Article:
On August 23rd, 2019, Perth NRM was privileged to participate in the release of 73 Western Swamp Tortoises, bred at Perth Zoo, into the Moore River Nature Reserve.
Over 70 participants were part of the release, including representatives from Perth Zoo, Parks and Wildlife (DBCA), Perth NRM, Friends of the Western Swamp Tortoise, SERCUL, Chittering Landcare Centre, EMRC, Herdsman Lake Wildlife Centre, Friends of Forrestdale Lake and Yanchep National Park Volunteer Association and more.
Less than 30 years ago, the Western Swamp Tortoise was considered close to extinction, with the native population declining from more than 250 mature individuals in the 1960s to just 15-25 mature individuals in the late 1980s.
Fortunately, Perth Zoo introduced a breeding program in 1987. Since that time, 788 juveniles have been introduced into nature reserves to pull the species back from the threat of extinction.
The Department of Biodiversity, Conservation and Attractions announced that the August 2019 release was the largest wild release so far for the Critically Endangered native reptiles.
73 Western Swamp Tortoises aged between two and four were released into protected wetlands. Each tortoise has been weighed, microchipped and uniquely marked with visual identifiers for future study.
Western Swamp Tortoises have a very limited natural geographic distribution: in the 1960s small populations could be found between Midland, Perth Airport, Caversham and Pearce, although by the the 1980s only two significant known populations remained, at Ellen Brook Nature Reserve and Twin Swamps Nature Reserve on the Swan Coastal Plain north-east of Perth.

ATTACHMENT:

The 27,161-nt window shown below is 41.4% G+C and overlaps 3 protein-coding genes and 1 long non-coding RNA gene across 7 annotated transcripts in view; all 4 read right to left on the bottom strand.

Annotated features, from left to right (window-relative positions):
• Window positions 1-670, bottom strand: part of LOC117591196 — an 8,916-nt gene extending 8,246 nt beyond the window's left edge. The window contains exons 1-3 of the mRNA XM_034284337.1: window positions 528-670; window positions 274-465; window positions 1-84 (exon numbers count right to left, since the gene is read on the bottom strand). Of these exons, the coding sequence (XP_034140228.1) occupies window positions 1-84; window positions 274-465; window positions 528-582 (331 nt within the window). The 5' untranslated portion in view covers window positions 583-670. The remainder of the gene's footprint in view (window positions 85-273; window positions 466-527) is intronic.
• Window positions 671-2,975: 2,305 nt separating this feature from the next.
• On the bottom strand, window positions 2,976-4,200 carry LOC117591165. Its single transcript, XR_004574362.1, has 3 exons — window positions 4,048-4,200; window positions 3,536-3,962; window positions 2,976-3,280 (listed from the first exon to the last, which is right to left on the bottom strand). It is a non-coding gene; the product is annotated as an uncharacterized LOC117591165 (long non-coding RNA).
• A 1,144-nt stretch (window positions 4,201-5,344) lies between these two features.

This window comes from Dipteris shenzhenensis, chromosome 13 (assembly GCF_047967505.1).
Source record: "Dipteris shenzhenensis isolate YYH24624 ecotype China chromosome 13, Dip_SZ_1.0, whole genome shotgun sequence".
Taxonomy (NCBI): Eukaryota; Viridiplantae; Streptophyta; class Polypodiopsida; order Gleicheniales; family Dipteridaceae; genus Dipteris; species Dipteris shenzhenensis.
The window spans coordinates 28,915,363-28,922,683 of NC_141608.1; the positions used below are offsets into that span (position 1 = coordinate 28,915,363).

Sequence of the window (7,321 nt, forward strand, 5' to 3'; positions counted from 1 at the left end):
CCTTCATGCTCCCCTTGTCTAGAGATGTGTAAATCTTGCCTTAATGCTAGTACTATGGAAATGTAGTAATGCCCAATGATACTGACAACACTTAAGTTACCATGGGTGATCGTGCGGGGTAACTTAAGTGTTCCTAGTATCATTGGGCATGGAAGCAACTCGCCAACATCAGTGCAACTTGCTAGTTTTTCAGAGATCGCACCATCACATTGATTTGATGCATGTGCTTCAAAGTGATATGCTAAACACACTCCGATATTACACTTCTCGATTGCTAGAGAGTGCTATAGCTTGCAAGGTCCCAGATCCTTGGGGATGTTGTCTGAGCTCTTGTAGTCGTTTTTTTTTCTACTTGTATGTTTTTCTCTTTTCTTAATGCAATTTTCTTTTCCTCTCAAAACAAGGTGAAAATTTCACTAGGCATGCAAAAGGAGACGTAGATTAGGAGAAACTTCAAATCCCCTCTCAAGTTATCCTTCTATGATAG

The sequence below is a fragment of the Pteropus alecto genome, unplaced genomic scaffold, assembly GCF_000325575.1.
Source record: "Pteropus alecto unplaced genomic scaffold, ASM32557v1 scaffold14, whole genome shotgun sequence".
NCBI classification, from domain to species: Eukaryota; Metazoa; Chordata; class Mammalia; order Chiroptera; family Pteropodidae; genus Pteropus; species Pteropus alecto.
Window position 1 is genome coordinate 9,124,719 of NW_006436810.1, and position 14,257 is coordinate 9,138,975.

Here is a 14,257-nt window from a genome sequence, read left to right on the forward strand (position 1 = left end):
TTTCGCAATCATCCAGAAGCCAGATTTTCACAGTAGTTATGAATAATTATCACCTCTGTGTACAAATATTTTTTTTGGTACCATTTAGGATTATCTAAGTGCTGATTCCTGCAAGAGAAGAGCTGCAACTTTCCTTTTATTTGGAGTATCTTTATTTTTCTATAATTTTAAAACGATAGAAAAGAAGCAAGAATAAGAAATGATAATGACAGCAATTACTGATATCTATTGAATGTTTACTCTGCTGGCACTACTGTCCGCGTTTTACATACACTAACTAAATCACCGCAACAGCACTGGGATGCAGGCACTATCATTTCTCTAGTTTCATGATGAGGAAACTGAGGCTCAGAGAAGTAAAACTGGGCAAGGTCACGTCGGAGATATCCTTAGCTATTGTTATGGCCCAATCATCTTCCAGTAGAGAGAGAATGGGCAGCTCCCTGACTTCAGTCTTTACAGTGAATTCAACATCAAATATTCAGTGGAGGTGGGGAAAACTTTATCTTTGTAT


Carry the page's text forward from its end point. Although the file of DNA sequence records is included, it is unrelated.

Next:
Currently, the Ellen Brook Nature Reserve is considered the only remnant native population, and additional adjacent land has been bought in order to expand the protection afforded to the reintroduced tortoises, protected by fox-proof fencing.
However, efforts are being made to introduce the Western Swamp Tortoises into new environments, including the Moore River Nature Reserve.
Although the Western Swamp Tortoise has a lifespan of approximately 100 years, individuals do not reach maturity until they are 8-15, so it will be some time before the tortoises released last week will reach breeding age.
However, it is hoped that breeding programs like this will ensure that this Australian native is not lost forever.
Western Swamp Tortoise
Current Species Status: Threatened (WA Wildlife Conservation Act 1950), Critically Endangered (ranking by WA Threatened Species Scientific Committee), Critically Endangered (Commonwealth Environment Protection and Biodiversity Conservation Act 1999), Critical (Action Plan for Australian Reptiles, 1993), Critically Endangered under IUCN (2001) Red List Criteria A2c and D, listed as Critically Endangered in the IUCN 2010 Red List of Threatened Species.